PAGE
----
Endorses the work of the HLEG and notes the need for full implementation of the Prüm system (exchange of fingeprints, DNA, vehicle registration data) and, in relation to the implementation of the Passenger Name Record (PNR) Directive on air travel surveillance, the possibility of establishing "a centralised component for advance passenger information and passenger name record data". Notes the possibility of establishing "a centralised EU repository containing information on long-stay visas, residence permits and residence cards," and the need to explore "the technical, operational and legal aspects of interoperability with customs systems."
III. Towards the interoperability of information systems
1. The Commission's objective for the interoperability of information systems by 2020
Expands further on how the proposals on interoperability are to be achieved.
2. The way forward to achieve the interoperability of information systems by 2020
"In parallel to the work on the delivery of the priority files on information systems, the Commission invites the European Parliament and the Council to hold a joint discussion on the way forward on interoperability as set out in this Communication... the Commission will present and discuss these ideas with the European Parliament's Committee on Civil Liberties, Justice and Home Affairs (LIBE) on 29 May 2017 and with the Member States at the 8 June 2017 Justice and Home Affairs Council. Building on those discussions, the three institutions should hold tripartite technical level meetings in autumn 2017 further to discuss the way forward on interoperability... including the operational needs for borders and security and how to ensure proportionality and full compliance with fundamental rights. The goal is to reach as soon as possible, and at the latest before the end of 2017, a common understanding on the way forward..."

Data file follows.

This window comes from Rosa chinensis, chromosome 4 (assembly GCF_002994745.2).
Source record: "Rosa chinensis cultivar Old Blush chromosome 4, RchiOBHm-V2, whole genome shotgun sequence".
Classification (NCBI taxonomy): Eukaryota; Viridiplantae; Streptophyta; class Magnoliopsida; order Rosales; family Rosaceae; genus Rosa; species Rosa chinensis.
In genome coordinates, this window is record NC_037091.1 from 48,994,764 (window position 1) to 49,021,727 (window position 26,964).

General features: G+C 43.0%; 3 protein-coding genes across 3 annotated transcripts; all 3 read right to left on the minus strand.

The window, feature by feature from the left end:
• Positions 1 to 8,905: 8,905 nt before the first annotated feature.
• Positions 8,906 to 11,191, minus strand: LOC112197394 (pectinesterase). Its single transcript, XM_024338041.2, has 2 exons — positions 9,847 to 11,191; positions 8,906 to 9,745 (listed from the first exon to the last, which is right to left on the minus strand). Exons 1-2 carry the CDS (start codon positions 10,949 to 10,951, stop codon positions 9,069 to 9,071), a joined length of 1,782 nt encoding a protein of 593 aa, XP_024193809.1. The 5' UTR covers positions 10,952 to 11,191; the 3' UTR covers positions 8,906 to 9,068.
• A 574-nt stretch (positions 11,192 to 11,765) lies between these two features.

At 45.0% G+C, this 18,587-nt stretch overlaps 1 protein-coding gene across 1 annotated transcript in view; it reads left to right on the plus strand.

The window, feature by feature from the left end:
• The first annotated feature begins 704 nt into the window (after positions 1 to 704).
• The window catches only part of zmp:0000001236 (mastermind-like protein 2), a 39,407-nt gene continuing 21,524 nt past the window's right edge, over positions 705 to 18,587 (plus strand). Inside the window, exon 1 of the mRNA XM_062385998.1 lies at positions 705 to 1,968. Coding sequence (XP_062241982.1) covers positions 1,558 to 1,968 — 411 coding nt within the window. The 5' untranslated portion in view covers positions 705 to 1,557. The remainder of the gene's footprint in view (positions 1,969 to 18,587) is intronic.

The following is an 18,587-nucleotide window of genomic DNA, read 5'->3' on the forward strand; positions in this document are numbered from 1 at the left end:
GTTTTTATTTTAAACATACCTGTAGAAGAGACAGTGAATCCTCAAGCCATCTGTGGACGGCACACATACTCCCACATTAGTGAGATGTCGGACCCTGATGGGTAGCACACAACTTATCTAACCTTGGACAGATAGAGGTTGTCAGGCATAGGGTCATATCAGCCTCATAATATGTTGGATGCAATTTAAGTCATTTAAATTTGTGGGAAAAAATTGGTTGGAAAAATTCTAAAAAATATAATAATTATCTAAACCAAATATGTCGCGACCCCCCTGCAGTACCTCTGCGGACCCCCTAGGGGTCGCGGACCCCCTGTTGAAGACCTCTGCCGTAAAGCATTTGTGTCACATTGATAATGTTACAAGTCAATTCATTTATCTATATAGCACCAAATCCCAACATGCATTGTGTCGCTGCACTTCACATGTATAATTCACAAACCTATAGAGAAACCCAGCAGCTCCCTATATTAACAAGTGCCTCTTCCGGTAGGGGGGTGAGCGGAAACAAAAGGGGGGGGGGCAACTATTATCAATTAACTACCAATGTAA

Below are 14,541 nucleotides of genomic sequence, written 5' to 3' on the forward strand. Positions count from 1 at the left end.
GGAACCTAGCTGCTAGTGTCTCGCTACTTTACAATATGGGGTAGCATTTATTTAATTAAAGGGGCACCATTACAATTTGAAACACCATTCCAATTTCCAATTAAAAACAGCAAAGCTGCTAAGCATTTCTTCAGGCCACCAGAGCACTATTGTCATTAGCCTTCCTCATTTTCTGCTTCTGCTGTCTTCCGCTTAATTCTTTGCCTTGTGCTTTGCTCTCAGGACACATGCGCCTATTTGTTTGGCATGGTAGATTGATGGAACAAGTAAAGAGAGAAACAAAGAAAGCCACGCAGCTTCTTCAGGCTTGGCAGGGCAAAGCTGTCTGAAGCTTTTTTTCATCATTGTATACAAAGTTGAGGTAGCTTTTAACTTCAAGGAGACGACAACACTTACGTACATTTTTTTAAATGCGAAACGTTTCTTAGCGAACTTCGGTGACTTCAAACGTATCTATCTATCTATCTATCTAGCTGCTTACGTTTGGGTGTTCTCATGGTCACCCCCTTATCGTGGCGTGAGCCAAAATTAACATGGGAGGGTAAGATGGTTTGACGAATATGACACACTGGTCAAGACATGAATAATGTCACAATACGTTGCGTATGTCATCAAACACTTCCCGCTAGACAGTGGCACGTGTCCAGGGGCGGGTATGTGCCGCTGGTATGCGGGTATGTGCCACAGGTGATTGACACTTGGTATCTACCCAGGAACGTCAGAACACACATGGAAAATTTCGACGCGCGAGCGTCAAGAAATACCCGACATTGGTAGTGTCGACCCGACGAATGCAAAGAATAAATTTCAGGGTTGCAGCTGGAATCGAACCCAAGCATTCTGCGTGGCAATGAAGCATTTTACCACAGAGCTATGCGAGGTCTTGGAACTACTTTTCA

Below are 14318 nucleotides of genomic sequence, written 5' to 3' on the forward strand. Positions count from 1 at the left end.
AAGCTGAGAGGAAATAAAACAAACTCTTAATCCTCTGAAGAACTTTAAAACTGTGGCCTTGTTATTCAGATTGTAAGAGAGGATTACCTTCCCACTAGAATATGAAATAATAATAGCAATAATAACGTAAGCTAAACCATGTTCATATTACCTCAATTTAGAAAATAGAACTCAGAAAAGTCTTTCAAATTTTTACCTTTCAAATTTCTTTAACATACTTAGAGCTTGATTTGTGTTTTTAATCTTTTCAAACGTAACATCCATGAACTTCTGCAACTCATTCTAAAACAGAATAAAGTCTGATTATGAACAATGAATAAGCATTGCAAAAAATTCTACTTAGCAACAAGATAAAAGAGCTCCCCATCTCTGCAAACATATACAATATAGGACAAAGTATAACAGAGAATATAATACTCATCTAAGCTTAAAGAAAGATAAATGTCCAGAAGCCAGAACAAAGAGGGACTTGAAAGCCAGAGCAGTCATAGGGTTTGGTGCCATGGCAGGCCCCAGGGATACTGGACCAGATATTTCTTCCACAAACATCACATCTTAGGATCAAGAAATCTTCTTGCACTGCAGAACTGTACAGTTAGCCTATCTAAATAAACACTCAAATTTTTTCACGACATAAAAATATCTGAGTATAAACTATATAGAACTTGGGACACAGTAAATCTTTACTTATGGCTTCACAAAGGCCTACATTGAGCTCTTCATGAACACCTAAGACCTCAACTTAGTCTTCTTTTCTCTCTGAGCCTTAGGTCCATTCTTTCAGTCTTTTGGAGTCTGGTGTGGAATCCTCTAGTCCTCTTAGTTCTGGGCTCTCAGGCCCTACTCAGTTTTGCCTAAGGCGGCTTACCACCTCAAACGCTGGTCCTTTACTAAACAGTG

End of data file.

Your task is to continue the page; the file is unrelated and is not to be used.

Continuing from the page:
It seems the political discussions are foreseen to become "technical level meetings" rather swiftly.
IV. Implementation of other priority files on security
1. Legislative initiatives
Notes the new Europol Regulation entering into force on 1 May 2017, operational cooperation agreement betwen Denmark and Europol, a Commission implementing decision on harmonised technical standards for the transmission of PNR data to national law enforcement 'Passenger Information Units' (PIUs), the adoption in late April of the new Firearms Directive.
2. Implementation of non-legislative activities
Review of the EU Cybersecurity Strategy will be accelerated, the Commission plans to strengthen the mandate of the European Network and Information Security Agency (ENISA), on 12 May the Commission adopted a recently-proposed Recommendation on "proportionate police checks and police cooperation in the Schengen area" (pdf), which calls for "intensified police checks" and also suggests intesifying automatic number plate recognition (ANPR) on "the main European transport corridors", talks with the USA on aviation security are planned, priorities for the EU Policy Cycle on Serious and Organised Crime are due to be adopted by the Council on 18 May, efforts are ongoing to find a way forward on "electronic evidence" (which includes law enforcement concerns over encryption and investigations in "cyberspace"), discussions with the Ukraine and Tunisia on firearms trafficking, movement towards new priorities on external counter-terrorism action and cooperation with non-EU states on critical infrastructure protection.
- Plans to boost information-gathering and exchange by law enforcement authorities and agencies - implementation report (15 May 2017) and: Improving "information management and the cross-border exchange of information, including interoperability of systems" (June 2016)
- Statewatch Briefing: EU-wide biometric databases, soft targets, cybersecurity and data protection: Commissions fourth report on building the Security Union (February 2017, pdf)
- EU: Commission: new proposals on data collection and data exchange for "security and mobility" (September 2016)
- Statewatch Analysis: Commission proposals on migration and internal security databases: a new list of old "needs" (April 2016)